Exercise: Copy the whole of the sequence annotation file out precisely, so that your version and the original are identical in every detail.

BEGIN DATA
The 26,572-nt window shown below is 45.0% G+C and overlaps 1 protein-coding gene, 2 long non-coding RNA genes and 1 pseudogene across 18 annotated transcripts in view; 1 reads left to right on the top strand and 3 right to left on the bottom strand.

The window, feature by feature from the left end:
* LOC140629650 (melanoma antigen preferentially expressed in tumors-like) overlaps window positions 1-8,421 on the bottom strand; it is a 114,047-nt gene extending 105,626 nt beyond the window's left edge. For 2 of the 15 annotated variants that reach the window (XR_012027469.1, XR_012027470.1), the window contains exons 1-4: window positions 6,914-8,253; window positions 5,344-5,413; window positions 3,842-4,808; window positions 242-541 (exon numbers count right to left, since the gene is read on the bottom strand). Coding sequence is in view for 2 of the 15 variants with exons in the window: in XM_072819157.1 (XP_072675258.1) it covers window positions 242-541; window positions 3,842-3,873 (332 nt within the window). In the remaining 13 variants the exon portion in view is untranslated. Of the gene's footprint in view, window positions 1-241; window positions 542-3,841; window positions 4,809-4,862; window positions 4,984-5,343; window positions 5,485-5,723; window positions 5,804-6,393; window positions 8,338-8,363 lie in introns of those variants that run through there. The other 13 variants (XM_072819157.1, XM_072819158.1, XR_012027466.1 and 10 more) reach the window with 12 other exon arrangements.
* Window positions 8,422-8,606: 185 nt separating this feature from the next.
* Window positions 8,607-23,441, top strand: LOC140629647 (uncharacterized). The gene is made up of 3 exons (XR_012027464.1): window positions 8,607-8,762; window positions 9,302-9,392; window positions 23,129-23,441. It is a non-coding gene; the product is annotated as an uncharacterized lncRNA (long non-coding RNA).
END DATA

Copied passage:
The 26,572-nt window shown below is 45.0% G+C and overlaps 1 protein-coding gene, 2 long non-coding RNA genes and 1 pseudogene across 18 annotated transcripts in view; 1 reads left to right on the top strand and 3 right to left on the bottom strand.

The window, feature by feature from the left end:
* LOC140629650 (melanoma antigen preferentially expressed in tumors-like) overlaps window positions 1-8,421 on the bottom strand; it is a 114,047-nt gene extending 105,626 nt beyond the window's left edge. For 2 of the 15 annotated variants that reach the window (XR_012027469.1, XR_012027470.1), the window contains exons 1-4: window positions 6,914-8,253; window positions 5,344-5,413; window positions 3,842-4,808; window positions 242-541 (exon numbers count right to left, since the gene is read on the bottom strand). Coding sequence is in view for 2 of the 15 variants with exons in the window: in XM_072819157.1 (XP_072675258.1) it covers window positions 242-541; window positions 3,842-3,873 (332 nt within the window). In the remaining 13 variants the exon portion in view is untranslated. Of the gene's footprint in view, window positions 1-241; window positions 542-3,841; window positions 4,809-4,862; window positions 4,984-5,343; window positions 5,485-5,723; window positions 5,804-6,393; window positions 8,338-8,363 lie in introns of those variants that run through there. The other 13 variants (XM_072819157.1, XM_072819158.1, XR_012027466.1 and 10 more) reach the window with 12 other exon arrangements.
* Window positions 8,422-8,606: 185 nt separating this feature from the next.
* Window positions 8,607-23,441, top strand: LOC140629647 (uncharacterized). The gene is made up of 3 exons (XR_012027464.1): window positions 8,607-8,762; window positions 9,302-9,392; window positions 23,129-23,441. It is a non-coding gene; the product is annotated as an uncharacterized lncRNA (long non-coding RNA).